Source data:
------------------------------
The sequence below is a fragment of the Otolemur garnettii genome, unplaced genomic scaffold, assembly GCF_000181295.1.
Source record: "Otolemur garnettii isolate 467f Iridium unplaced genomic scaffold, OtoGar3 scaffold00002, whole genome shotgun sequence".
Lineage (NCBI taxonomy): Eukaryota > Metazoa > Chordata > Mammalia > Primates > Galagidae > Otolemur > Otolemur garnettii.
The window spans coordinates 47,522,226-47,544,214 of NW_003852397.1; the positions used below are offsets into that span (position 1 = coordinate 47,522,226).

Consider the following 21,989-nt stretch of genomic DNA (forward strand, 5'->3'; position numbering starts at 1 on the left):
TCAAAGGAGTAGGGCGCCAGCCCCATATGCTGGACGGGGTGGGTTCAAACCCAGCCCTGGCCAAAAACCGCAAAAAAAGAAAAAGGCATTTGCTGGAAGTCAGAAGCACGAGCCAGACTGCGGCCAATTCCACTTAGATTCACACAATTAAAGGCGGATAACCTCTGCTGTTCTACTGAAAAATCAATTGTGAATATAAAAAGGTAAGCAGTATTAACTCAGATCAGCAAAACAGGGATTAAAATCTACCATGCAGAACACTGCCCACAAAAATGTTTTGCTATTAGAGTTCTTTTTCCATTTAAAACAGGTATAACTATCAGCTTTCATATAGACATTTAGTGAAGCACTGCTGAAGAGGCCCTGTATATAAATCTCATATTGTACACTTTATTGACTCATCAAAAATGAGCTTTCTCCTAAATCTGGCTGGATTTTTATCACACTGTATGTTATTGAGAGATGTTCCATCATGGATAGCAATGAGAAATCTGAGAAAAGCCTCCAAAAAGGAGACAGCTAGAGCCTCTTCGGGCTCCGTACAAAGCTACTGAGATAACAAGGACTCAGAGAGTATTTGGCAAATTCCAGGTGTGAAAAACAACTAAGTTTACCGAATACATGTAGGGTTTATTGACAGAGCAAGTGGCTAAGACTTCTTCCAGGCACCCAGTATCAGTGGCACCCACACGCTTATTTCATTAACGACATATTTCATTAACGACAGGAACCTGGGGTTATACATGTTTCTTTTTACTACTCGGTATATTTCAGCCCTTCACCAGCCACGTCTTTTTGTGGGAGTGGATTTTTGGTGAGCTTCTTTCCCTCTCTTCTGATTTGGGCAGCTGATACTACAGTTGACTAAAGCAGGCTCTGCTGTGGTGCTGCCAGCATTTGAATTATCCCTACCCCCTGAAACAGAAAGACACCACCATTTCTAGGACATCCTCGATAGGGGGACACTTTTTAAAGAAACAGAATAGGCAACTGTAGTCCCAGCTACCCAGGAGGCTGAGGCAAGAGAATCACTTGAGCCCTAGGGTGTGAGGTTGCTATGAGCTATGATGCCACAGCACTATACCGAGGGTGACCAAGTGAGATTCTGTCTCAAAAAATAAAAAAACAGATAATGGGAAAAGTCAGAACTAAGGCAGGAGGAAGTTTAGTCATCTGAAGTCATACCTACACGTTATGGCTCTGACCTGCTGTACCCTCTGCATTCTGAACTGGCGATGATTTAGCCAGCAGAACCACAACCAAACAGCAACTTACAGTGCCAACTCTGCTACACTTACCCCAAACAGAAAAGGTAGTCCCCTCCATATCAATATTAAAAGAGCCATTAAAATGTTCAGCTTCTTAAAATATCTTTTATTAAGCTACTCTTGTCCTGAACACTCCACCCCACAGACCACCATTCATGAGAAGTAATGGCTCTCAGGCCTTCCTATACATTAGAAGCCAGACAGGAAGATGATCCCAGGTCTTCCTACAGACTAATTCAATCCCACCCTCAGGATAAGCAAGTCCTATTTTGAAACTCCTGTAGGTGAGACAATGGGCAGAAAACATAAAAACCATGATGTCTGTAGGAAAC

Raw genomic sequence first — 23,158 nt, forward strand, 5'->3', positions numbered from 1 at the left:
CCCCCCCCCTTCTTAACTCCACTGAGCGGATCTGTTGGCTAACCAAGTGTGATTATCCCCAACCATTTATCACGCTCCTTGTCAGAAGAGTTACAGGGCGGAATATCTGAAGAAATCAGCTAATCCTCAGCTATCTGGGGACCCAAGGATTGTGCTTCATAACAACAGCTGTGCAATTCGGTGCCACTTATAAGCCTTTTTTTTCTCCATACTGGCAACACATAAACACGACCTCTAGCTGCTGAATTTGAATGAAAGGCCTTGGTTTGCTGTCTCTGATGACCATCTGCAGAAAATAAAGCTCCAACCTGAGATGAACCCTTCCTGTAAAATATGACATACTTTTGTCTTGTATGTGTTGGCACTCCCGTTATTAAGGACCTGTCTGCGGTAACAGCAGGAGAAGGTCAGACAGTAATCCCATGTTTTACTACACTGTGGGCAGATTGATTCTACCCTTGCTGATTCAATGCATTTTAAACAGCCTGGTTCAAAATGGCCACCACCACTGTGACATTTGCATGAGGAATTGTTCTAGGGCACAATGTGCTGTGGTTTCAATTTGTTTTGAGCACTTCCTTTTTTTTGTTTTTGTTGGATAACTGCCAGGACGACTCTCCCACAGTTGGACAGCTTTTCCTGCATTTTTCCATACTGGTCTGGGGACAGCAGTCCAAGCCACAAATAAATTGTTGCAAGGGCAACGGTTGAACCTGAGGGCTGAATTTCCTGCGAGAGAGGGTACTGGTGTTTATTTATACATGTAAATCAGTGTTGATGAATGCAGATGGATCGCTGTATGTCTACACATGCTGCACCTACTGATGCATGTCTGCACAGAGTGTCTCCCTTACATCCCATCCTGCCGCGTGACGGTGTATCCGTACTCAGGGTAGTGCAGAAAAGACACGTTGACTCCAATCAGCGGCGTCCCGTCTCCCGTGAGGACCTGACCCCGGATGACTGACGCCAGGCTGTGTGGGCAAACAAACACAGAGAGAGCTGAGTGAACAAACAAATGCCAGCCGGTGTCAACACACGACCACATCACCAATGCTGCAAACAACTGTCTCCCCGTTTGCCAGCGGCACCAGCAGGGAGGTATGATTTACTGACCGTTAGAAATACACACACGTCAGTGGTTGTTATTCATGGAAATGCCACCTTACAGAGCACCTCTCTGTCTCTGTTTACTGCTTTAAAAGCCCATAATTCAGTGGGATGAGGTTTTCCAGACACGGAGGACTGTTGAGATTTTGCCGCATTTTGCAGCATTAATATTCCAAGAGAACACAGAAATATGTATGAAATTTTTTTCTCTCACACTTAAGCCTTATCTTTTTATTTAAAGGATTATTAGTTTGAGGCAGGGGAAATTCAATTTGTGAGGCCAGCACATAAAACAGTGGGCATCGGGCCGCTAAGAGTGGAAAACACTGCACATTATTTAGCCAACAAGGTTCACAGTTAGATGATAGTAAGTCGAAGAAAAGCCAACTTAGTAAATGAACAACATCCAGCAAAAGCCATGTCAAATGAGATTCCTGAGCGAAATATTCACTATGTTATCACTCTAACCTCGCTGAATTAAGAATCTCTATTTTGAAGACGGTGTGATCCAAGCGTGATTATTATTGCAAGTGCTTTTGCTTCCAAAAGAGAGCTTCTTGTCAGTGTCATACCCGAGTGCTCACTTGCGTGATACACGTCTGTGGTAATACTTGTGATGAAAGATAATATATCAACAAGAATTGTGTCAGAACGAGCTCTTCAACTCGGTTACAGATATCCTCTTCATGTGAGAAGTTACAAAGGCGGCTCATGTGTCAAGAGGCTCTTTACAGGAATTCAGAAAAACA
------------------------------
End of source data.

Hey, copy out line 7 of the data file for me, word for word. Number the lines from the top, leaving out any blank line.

Raw genomic sequence first — 23,158 nt, forward strand, 5'->3', positions numbered from 1 at the left: